It’s surprising how a new focus can change the way you view the world. I recently took up a leadership role to develop and implement sustainability as a transformational component of organisational growth and development. In researching sustainability and working through an internal discovery phase I’ve realised that most people hold a generalist view on sustainability loosely based around the environment. In the sustainability world, this is just one component of a complex and highly integrated topic that potentially shapes every individual and organisation.
From a personal perspective, my recent good fortune in travelling to the French Alps and then Madagascar took on a different persuasion as a result of this interest in sustainability. A strange combination of holiday destinations but that’s another story.
Climbing in the French/Italian Alps is an exhilarating experience for a first-time mountaineer. The spectacular scenery and alpine atmosphere build a sense of security in regard to your own safety and ability. In order to survive the experience however you need to provision to sustain yourself in a difficult and challenging environment. This entails preparation, planning, suitable clothing and reliable equipment; key inputs to this specialist endeavor. More importantly, however, are the specialist skills and knowledge necessary to survive in this challenging environment. And finally to summit you need to sustain your personal will power to push on in the face of cold, low oxygen and wind. Even though we only mastered a small peak the achievement against these challenges was a real adrenaline rush.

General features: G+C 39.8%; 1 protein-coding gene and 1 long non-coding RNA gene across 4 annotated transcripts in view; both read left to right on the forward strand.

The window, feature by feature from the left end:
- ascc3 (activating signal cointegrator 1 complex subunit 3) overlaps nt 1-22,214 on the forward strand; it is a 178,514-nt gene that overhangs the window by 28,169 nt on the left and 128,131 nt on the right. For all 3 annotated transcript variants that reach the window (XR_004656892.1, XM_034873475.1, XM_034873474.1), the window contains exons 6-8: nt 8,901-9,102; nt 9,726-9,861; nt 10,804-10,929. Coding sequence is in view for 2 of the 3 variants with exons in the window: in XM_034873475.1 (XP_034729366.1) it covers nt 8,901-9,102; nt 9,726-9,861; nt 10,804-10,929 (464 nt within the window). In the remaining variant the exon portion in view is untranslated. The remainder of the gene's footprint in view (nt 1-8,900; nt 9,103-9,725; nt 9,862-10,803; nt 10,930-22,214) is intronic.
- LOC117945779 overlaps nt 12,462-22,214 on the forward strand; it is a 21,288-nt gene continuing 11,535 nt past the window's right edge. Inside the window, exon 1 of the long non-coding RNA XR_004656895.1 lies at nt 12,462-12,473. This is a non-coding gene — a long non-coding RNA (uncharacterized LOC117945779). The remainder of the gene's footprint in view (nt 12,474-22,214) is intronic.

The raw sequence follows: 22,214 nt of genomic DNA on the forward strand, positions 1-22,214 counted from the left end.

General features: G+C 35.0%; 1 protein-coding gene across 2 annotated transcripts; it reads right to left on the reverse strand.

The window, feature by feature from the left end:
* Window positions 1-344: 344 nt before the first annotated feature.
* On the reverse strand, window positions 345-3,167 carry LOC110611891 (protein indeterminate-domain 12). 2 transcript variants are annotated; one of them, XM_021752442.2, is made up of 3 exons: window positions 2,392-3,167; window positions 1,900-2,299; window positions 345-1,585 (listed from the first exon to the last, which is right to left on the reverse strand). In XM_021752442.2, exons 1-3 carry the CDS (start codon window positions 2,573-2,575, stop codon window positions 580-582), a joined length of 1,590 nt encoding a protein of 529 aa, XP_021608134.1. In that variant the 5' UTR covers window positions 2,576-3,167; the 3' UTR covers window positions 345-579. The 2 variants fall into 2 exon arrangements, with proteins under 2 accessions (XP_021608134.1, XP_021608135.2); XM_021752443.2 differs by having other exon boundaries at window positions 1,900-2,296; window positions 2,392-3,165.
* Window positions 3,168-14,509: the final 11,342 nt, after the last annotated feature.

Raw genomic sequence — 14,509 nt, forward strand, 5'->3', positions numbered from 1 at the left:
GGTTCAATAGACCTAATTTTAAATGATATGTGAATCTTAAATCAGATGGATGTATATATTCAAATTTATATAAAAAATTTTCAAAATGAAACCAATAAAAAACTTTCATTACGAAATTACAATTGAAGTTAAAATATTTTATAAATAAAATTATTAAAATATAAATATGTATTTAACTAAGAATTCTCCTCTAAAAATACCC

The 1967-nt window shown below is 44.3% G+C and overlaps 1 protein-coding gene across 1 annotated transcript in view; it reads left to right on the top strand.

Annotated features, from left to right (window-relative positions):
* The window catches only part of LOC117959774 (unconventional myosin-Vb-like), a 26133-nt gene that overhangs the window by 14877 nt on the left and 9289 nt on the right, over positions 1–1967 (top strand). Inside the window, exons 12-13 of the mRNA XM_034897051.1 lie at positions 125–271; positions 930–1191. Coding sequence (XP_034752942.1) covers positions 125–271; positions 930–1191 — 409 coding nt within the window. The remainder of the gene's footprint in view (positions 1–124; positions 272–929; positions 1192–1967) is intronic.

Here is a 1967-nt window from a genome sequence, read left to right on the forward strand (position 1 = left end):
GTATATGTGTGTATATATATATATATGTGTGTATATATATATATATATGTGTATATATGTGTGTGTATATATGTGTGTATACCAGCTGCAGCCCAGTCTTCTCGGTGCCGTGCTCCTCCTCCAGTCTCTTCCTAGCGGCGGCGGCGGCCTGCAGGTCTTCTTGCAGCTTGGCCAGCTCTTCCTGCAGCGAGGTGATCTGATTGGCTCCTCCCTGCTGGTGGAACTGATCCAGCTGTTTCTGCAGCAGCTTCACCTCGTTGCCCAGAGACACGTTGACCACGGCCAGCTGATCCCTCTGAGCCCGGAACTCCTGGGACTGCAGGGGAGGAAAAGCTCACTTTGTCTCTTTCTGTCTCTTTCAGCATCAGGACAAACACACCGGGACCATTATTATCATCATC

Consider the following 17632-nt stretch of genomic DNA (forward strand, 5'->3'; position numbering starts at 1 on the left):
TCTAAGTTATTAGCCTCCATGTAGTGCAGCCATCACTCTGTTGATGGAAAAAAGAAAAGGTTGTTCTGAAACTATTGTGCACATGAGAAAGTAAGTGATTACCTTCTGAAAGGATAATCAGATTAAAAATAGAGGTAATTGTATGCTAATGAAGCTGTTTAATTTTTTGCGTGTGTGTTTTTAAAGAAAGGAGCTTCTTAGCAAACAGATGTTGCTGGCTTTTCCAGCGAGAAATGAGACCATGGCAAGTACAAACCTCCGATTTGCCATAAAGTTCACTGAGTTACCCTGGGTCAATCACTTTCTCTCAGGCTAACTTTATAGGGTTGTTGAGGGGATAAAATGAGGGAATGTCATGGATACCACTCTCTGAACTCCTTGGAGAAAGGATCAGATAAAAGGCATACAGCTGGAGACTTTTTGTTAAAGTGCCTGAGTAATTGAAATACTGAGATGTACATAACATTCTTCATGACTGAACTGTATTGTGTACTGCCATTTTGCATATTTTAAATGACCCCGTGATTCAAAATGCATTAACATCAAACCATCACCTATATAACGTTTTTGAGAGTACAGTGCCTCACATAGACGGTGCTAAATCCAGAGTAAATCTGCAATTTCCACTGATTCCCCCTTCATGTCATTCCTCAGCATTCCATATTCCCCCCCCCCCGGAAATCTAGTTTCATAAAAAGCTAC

At the other end of the sustainability continuum is Madagascar. During 10 days on the island, we visited the central, east and north and saw surprisingly varied natural and social environments. The general impression is one of subsistence living where most people seem to survive by trading whatever is to hand. The sustainability challenge came from the fact that the majority of natural forest in the areas we visited had been cut down and used for charcoal preparation and house construction. To overcome the limited wood supply they began planting eucalyptus trees to provide a continuous supply (coppicing); seems like a good sustainable solution. However, there are increasing areas of forest needed to support the subsistence lifestyles and little apparent effort in addressing the broader economic and social sustainability needs of the population. The environmental and economic sustainability challenge is how do you limit the impact on air quality while maintaining a viable lifestyle for the population. Not an easy solution.
Highlighting these two examples demonstrates the broad spectrum of sustainability issues and demonstrates and that in tackling sustainability one often has to address the nexus between individual and group perspectives. Managing these complex and sometimes opposing views requires a clear understanding of what you can achieve and an ability to compromise and adapt to what is a dynamic problem. In other words, you need a framework that captures the hearts of individuals but provides the discipline and structure to focus the effort. More on that next time.